Following Darwin’s Beagle
A trip, or series of trips, to the locations Charles Darwin visited on the Beagle in the 1830s would take you near some famed pleasure spots, but with a different focus. You’d be looking at the rain forests, beach cliffs, and pampas that helped the curious Englishman put together a paradigm-changing view of our origins. These locations provide world-class vistas on their own, and if you visit the beaches too, no one will hold it against you.
The Odyssey Club thinks the ideal trip would be a cruise starting in Plymouth, England, where Darwin did (in December 1831), on the Beagle, if one can find a cruise line to offer it.
The first stop would be Cape Verde, southwest of the Canary Islands. They were going to stop in Tenerife, on the Canaries, but a quarantine stopped them, so they moved on to the Portugese-speaking, but culturally African, Cape Verde. There Darwin saw cuttle-fish that changed color in response to environmental cues, a sign of adaptability that must have gone into his thinking cap. He also noted strata of sea shells above the water line, which set him to thinking of the possibility that land masses are lifted and lowered over long periods of time, in line with Lyell’s already-existing theory of slow evolution and a very ancient earth. In addition to nature tours on Cape Verde, one could visit pirate forts, slave-trade remnants (slavery disgusted Darwin), and lively local markets.
On the way to Brazil, one’s vessel might pass the St. Paul Archipelago (or Sts. Peter and Paul), then just a pile of rocks, now a pile of rocks with a scientific station. No point stopping; the Beagle spent very little time there. Likewise the island of Fernando de Naronha, now a resort with justly famous beaches. The Beagle anchored there for only a couple of hours, so a wave from your deck will suffice.
The young scientist’s first rain forest was north of Salvador, Brazil, not far from the Amazonian rain forest system. Salvador itself is a UNESCO world heritage site, worth a visit in its own right, known for Portugese architecture and Afro-Brazilian culture. An eco-tourism enterprise there could take you into the same rain forest Darwin first saw, or you could wait until later for the rain forest experience.
Rio de Janiero has the “Floresta da Tijuca” park, which may not be as primitive as the more northern rain forests near Salvador, but it’s much more visitor friendly and will give magnificent forest vistas of varying types.
Rio also has the gardens of Roberto Burle Marx, a prominent landscape designer worldwide, from this base in Rio – a bit more manicured, you say, but evidence of the tremendous ecological variety that knocked the socks off young Charles Darwin. He trekked in this area as well, and stayed for several weeks in a cottage in Botafogo Bay, under Corcovado Mountain (still without its famous statue of Jesus).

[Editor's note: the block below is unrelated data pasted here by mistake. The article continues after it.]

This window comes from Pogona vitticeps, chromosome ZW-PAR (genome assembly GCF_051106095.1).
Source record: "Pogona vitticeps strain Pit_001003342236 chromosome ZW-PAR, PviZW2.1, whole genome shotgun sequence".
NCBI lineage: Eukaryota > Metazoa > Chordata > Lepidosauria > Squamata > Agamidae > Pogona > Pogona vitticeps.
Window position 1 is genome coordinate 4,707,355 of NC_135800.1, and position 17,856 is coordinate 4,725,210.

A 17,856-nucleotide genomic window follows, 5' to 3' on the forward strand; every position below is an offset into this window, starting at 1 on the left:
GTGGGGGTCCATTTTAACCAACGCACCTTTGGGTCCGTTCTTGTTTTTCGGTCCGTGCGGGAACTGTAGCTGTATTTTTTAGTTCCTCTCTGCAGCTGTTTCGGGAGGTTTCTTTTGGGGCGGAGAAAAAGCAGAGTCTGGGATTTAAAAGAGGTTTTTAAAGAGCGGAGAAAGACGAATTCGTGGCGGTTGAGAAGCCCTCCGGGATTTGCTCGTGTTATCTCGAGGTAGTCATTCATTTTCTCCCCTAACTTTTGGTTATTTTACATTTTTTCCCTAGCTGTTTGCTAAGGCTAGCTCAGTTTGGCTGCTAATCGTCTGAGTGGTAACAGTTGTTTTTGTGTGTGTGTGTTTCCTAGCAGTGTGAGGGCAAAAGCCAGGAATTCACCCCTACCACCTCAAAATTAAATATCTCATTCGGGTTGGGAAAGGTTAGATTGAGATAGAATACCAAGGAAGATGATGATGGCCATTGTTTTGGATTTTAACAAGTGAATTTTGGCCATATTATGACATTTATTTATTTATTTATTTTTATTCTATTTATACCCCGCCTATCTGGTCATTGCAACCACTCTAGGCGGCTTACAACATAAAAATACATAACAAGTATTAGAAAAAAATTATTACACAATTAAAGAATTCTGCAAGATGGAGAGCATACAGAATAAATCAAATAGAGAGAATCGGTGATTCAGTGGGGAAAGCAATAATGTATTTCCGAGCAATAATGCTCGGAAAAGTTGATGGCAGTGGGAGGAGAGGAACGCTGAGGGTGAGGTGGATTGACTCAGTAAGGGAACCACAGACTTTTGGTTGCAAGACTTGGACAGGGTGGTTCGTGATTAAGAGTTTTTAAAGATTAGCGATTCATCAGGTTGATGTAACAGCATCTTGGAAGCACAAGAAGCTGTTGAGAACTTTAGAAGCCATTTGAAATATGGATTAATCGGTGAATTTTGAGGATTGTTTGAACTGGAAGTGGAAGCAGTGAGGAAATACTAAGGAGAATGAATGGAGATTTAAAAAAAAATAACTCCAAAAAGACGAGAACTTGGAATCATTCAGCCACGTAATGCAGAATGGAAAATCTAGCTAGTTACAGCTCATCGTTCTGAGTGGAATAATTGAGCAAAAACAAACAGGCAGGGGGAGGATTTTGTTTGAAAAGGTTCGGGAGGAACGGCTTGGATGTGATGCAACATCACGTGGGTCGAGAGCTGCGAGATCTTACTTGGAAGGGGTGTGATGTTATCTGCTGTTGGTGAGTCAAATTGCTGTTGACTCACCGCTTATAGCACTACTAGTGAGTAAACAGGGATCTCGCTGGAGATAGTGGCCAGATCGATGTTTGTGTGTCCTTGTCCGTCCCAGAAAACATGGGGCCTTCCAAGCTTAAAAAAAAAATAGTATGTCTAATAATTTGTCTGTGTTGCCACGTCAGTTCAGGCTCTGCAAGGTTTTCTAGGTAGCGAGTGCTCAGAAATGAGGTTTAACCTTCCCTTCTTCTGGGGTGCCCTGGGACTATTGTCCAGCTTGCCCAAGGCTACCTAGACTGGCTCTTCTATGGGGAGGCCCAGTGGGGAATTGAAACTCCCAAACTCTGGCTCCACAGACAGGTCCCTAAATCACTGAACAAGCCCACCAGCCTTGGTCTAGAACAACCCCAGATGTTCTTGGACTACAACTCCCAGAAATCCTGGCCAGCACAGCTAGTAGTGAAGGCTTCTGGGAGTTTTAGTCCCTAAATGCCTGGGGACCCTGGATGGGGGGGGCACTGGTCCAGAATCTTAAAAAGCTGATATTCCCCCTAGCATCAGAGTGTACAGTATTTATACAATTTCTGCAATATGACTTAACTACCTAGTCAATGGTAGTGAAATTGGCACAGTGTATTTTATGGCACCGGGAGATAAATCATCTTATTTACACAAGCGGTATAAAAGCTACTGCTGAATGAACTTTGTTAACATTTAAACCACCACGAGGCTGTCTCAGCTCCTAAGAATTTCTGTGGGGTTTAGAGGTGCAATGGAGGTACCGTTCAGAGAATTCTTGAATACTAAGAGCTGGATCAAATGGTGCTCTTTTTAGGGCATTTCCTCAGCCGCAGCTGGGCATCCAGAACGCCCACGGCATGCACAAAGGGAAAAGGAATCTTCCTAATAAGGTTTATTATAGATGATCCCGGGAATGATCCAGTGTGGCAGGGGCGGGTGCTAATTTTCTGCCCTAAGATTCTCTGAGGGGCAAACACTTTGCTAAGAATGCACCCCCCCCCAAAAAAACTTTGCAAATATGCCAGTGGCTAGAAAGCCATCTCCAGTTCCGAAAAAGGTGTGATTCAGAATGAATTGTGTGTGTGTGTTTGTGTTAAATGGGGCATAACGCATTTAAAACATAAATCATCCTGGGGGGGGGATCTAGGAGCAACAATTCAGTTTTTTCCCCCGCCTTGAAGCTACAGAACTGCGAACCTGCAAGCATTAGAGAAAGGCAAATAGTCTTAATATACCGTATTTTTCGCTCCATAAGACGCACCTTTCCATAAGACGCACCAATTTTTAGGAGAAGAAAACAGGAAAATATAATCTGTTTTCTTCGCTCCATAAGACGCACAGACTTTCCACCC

Darwin was bored by Montivideo, Uruguay, but later went trekking into the pampas from nearby, smaller Maldonado, with a band of gauchos who became good chums. They seemed as fascinated with him as he was with them, and he took terrific pleasure in sampling their easygoing macho life.
It was in Punta Alta, Argentina where Darwin’s interest in fossils grew apace, and he noted more sea shell strata that were high and dry. Today one can visit the town’s Charles Darwin Municipal Natural Science Museum. From Punta Alta, Darwin made several overland treks, backtracking to Buenos Aires (also worth a visit, of course), and venturing inland. He was glad to be off the Beagle, where he fought an endless battle with seasickness, usually losing.
The Beagle stayed off the Argentinian coast into the Summer of 1834, visiting the Falklands a few times, doubling back to Buenos Aires, collecting specimens in the interior of Patagonia, and making several forays into the islands of Tierra del Fuego, where the captain wanted to establish a Christian mission.
Once they finally rounded the bend into the Pacific, they visited Chiloe Island, which now offers Chiloe National Park, abundant wildlife preserves, and a spate of eco-tourism enterprises. They also witnessed the effects of an earthquake near Valdivia, which laid waste the City of Concepcion. The aftermath of the earthquake was another geology lesson for the young English scientist – He was putting everything together.
In the Valparaiso-Santiago area, Darwin trekked inland 3 times, visiting the reknowned baths at Cachapoal, and Portillo Pass, with views of the Argentina stretching east.